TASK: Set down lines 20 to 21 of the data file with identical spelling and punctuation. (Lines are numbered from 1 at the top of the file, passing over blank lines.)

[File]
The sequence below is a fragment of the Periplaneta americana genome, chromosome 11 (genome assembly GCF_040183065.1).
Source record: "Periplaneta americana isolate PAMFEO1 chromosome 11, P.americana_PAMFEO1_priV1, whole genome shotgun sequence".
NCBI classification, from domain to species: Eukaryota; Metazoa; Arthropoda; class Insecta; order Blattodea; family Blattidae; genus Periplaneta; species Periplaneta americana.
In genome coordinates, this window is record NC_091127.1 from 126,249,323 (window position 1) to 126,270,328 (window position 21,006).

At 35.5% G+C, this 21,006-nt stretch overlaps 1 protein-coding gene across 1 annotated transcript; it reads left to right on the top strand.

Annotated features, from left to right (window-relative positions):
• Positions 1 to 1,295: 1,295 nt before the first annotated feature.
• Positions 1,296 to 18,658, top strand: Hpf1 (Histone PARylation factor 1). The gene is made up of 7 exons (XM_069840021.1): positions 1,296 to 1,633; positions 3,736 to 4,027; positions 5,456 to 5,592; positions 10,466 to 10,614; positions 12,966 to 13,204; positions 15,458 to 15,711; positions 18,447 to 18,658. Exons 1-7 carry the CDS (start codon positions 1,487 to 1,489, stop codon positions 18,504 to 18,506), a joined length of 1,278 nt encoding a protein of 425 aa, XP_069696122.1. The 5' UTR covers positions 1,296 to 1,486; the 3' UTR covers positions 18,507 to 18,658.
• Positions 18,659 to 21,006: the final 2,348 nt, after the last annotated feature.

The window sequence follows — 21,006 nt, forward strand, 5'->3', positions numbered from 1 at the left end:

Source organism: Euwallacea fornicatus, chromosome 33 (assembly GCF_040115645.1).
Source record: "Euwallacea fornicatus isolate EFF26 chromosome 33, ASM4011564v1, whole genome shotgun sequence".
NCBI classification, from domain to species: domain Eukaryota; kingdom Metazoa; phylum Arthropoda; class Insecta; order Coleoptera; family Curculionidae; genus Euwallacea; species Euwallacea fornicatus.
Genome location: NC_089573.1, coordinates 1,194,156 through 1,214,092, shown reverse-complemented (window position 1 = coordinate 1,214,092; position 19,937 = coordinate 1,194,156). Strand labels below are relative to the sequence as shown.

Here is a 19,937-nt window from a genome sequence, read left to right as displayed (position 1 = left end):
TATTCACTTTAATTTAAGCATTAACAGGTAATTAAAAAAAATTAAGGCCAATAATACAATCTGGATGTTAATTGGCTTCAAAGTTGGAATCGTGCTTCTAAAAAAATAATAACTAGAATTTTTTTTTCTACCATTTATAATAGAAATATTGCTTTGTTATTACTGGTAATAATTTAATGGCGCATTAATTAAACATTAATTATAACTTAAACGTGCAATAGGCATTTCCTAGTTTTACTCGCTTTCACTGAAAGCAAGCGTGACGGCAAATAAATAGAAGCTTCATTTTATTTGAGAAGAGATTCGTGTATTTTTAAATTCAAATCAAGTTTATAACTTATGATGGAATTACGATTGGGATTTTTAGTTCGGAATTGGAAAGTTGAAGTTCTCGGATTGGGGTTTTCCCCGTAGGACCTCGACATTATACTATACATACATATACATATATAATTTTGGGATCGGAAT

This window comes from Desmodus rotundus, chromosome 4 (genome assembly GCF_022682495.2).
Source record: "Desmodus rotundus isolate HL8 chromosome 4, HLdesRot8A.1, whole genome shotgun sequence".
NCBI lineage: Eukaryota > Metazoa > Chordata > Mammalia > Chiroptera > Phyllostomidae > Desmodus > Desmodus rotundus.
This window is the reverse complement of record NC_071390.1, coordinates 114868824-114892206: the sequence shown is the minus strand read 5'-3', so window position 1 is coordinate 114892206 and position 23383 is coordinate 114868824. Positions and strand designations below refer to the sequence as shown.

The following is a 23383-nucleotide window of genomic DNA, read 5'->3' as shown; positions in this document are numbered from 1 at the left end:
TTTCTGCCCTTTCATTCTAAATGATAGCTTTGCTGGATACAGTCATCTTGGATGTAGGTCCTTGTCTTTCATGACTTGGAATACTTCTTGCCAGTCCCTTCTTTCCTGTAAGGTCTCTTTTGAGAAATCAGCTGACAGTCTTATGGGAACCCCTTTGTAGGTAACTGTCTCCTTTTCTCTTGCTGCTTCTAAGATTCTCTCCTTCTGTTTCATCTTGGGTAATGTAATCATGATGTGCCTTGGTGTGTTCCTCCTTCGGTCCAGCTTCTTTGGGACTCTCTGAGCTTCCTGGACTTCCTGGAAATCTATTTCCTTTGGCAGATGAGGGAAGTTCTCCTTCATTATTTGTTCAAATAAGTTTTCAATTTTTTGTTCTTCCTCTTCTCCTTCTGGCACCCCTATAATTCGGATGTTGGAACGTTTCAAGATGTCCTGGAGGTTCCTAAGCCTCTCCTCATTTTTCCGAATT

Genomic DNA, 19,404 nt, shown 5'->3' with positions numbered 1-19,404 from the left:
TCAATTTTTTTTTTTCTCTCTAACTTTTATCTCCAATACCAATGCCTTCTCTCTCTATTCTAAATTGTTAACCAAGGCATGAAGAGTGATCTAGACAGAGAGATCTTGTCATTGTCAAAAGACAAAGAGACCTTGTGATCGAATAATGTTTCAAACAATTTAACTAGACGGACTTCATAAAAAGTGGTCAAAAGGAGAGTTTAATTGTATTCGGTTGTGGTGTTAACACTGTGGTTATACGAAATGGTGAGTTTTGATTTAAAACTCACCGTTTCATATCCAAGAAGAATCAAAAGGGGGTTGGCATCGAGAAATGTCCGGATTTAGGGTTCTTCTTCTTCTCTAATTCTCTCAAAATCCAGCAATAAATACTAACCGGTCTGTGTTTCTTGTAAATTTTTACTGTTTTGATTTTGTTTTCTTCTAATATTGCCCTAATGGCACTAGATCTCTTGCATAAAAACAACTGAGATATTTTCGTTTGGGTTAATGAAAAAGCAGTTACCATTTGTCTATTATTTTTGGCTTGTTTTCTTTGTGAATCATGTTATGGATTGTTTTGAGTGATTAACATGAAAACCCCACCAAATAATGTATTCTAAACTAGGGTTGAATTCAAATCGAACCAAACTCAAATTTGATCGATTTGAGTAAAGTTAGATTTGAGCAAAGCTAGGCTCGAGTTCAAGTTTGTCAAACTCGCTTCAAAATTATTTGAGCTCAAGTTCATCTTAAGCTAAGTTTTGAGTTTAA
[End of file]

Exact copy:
This window is the reverse complement of record NC_071390.1, coordinates 114868824-114892206: the sequence shown is the minus strand read 5'-3', so window position 1 is coordinate 114892206 and position 23383 is coordinate 114868824. Positions and strand designations below refer to the sequence as shown.

The following is a 23383-nucleotide window of genomic DNA, read 5'->3' as shown; positions in this document are numbered from 1 at the left end: